Not stopping there, the Blue Devils turned a bad punt snap and a James Musso interception into two more TD’s, White scoring from 17 yards out and Witkowski converting a one-yard plunge.But Skaneateles was far from the only local team to struggle on Friday. West Genesee, Westhill and Jordan-Elbridge all went on the road, and all took defeats, with only the Wildcats close in a 21-10 loss to Cicero-North Syracuse.Far less was at stake here than it was when C-NS prevailed in the 2018 Section III Class AA final at the Dome. Instead, the main question was whether WG’s defense could do anything to contain Northstars running back Mike Washington, who had burned Fayetteville-Manlius for 261 yards and three touchdowns the week before.That task for the Wildcats proved successful at first, but early in the second period, Washington, from midfield, broke through WG’s front line and dashed 50 yards to the end zone for the game’s first points.That, along with Domenic Isabell’s 20-yard touchdown pass to Adron Pafford with 40 seconds left in the half, helped C-NS establish a 14-0 advantage going into the break.But the Wildcats didn’t go away. WG put together a pair of drives in the third quarter as Exavier Brumfield scored on a one-yard plunge and, a few minutes later, it moved inside the Northstars’ five again.This proved the game’s turning point, for C-NS made a big defensive stand and held WG to a 19-yard Riley Small field goal, which cut the margin to 14-10, but the Wildcats would not score again.Once more, the Northstars returned to its air attack. From his own 19, J.J. Razmovski threw deep and found Pafford, the scoring play covering 81 yards, a big play from which WG never recovered.Westhill, at South Jefferson, never got on the board in a 42-0 defeat to South Jefferson, who had Anthony Rasmussen rush for 193 yards on 21 carries, scoring three touchdowns.Reggie Welch rushed for 106 yards on 30 carries to pace the Warriors as Garvin Kinney completed nine of 24 passes for 85 yards, but the Spartans roared out to a 30-0 halftime lead and improved to 4-1 overall.Jordan-Elbridge did get points on the board at General Brown, but still lost 70-19 to the Lions, who scored 21 unanswered points in the second quarter and then added 28 points in the third period.The Eagles got on the board early with Alex Pond’s 16-yard TD pass to Luke Pinckney, but were kept quiet until Avante Brown scored from 65 yards out in the third period. Pinckney added a six-yard scoring run as Eli Rawleigh led GB, gaining 194 yards on nine carries as De’Shaun Thorigal-Brown gained 126 yards on six carries.Only Bishop Ludden emerged from this group with a victory, improving to 2-3 Saturday with a 30-8 decision over Institute of Technology Central at Corcoran High School.Nazier Kinsey threw a pair of second-quarter TD passes to Willie Jennings, one of them 42 yards. Up 16-8 at the break, the Gaelic Knights pulled clear late as Kinsey scored himself on a five-yard run and Evan Cervantes found the end zone from two yards out. As soon as the Skaneateles football team fell behind Cato-Meridian early in the second quarter of Friday night’s first-place Class C West division showdown, Cato students started directing an “overrated” chant at the state no. 2-ranked Lakers.Maybe there was some truth to that sentiment, but the larger truth was that the state no. 12-ranked Blue Devils are really good, and proved it in a big way to Skaneateles as it pulled away to defeat the Lakers 40-0.It was the Lakers’ first regular-season defeat since 2017, and a humbling lesson for a young squad that had mostly breezed through September, only to find Cato bigger, stronger and tougher than anything it had dealt with so far. Share this:FacebookTwitterLinkedInRedditComment on this Story The Blue Devils’ takeover began in the second quarter with a 92-yard drive. Long gains by Hunter White and Marcus Turo led to Konar Witkowski scoring from two yards out.Minutes later, Skaneateles did not convert on a fourth down at its own 40, and Cato turned that into points when Witkowski threw 30 yards to Marcus Ramacus for a touchdown. Then Hunter White scored from 26 yards out with 31 seconds left in the half.Staring at a 19-0 halftime deficit, the Lakers saw it grow larger less than two minutes into the third quarter when Witkowski found Ramacus on a 57-yard scoring strike. Tags: footballJ-EskaneatelesWest GeneseeWesthill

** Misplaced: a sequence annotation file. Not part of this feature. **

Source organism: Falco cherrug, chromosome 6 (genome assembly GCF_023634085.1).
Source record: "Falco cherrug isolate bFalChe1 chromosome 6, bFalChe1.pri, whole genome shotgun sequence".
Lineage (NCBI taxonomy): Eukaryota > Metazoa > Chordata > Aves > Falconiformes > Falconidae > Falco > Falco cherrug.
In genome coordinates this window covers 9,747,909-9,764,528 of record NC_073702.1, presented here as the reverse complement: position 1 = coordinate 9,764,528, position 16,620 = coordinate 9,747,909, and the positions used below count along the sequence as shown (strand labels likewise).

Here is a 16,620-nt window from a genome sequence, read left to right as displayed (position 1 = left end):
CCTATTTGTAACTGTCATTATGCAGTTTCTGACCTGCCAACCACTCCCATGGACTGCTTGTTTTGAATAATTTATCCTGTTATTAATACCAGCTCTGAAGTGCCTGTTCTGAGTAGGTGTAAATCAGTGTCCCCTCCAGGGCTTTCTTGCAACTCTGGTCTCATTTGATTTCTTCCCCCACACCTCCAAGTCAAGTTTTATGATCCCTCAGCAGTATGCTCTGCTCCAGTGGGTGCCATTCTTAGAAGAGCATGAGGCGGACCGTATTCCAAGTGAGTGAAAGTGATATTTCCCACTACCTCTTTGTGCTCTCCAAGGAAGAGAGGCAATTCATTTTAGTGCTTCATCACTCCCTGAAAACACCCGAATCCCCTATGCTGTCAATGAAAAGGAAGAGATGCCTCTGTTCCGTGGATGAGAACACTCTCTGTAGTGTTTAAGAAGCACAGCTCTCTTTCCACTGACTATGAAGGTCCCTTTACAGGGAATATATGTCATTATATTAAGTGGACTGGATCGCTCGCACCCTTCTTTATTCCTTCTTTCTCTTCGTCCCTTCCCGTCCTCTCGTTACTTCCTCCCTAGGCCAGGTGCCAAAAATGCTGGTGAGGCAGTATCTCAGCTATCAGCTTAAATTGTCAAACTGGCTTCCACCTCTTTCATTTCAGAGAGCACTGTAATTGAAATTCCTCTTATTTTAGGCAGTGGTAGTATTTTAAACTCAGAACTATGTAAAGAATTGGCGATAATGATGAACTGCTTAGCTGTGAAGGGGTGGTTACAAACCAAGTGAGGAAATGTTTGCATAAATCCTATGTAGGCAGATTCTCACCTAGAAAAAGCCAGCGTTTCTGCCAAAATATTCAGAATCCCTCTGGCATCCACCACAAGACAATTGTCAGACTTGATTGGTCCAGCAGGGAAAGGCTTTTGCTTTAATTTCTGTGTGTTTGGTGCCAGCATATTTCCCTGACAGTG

What’s in a number, anyway?That very well could be the question that best defines senior pitcher Katie Layne’s career. During the course of her four-year career at Wisconsin, Layne has been a staple of the UW pitching staff as the “No. 2” starter, a role she has never truly embraced or acknowledged but has nevertheless excelled in.“The whole number one-number two thing isn’t really important to me, but I try to work hard so I can get as much pitching time as I can,” said Layne, who has pitched somewhat in the shadows, behind two of the program’s all-time best, Andrea Kirchberg and Eden Brock.When Layne first came to Madison as a recruit from Vallejo, Calif., she found herself entering a pitching staff that included the Badgers’ most prolific arm to date, Andrea Kirchberg, who graduated in 2003. Kirchberg owns every major UW pitching record and was a two-time All-conference performer.That didn’t appear to faze Layne, however, as she enjoyed a breakout freshman campaign — going 11-6 with a sparkling 1.56 ERA, the fifth-best single-season ERA in Badger history. Layne jumped out to an 8-1 start, which included winning Wisconsin’s Big Ten opener 6-4 over Purdue, the first game played under the lights at Goodman Diamond. The future was brighter than ever for Layne.Unfortunately, Layne became a victim of the infamous sophomore slump, getting rocked in a 10-1 loss in the team’s first game and never really recovering. She won only three games the entire season.The difficulty of living up to the school’s all-time best pitcher was not the toughest part of Layne’s early years with Wisconsin, despite the huge shoes Layne was expected to fill after her outstanding freshman year; rather, a sudden loss of confidence was to blame.“It definitely was tough to play behind Andrea, but I think it was more the college competition in general,” Layne said. “I knew the competition would be harder, but I didn’t realize how much. When I saw the difference, I think I got very intimidated. I didn’t have much confidence in my game. At times I didn’t feel like I deserved to be here.”Layne’s tumultuous sophomore campaign was the low point for the hurler, and as her confidence fell, so did her statistics and playing time. Layne went from being the heir apparent to Kirchberg to the biggest question mark on the team in 2004. Which Katie Layne would show up? The dominant ace of 2002 or the unconfident pushover of 2003?It didn’t look good after Layne was knocked around in her second-straight season opener, opening the door for upstart freshman Brock to make a name for herself. However, Layne’s career made a U-turn Feb. 20 against the No. 17 Iowa Hawkeyes. Layne dominated the conference rival and UW won 6-3 on the strength of a two-run complete game. It was Wisconsin’s first victory over Iowa since 1999 and only the second ever against the Hawkeyes.Since then, Layne and Brock have split time almost evenly, though Brock is generally considered the Badgers’ No. 1, something Layne doesn’t mind too much.“I don’t feel like Eden and I are in competition at all,” Layne said. “I know that I have to keep up on my game, because I know that if I don’t, she will [take my place more often], and I think that is a great thing to have. Especially this season, we have been really supportive of each other.”In the pitcher’s circle, Layne is intense and fearless, with a Randy Johnson-esque stare that is just as much part of her repertoire as her wide array of pitches.“You can always tell Katie is on her game. She is light on the mound, with hop to her step and is entirely focused on her next pitch,” Wisconsin head coach Karen Gallagher said. “She has so much natural talent, all she needed was to be focused and she is there now. She has her moments when she is unhittable.”“My high school coach told me never to show emotion, never to let the batter know what you are thinking, and I do my best to keep them out of my head and keep my game face on,” Layne said.Layne’s game face was on the mound too much for her opponents this past weekend, when Layne came up huge when Wisconsin needed her most. The Badgers continue to fight for a spot in the Big Ten tournament and needed conference victories desperately last weekend after losing seven-straight.Layne picked up three wins, as Wisconsin went 3-1, including both games of a doubleheader on Sunday against Indiana. The wins gave Wisconsin breathing room in the conference standings and more importantly gave the team the momentum it has been starving for.“It felt great and I felt great for my team,” Layne said. “They were huge wins for us.”The big weekend for Layne only further enforces the fact that she, despite being unheralded, has not been pitching in the shadows of two of the Wisconsin’s all-time greats, but is one of them herself.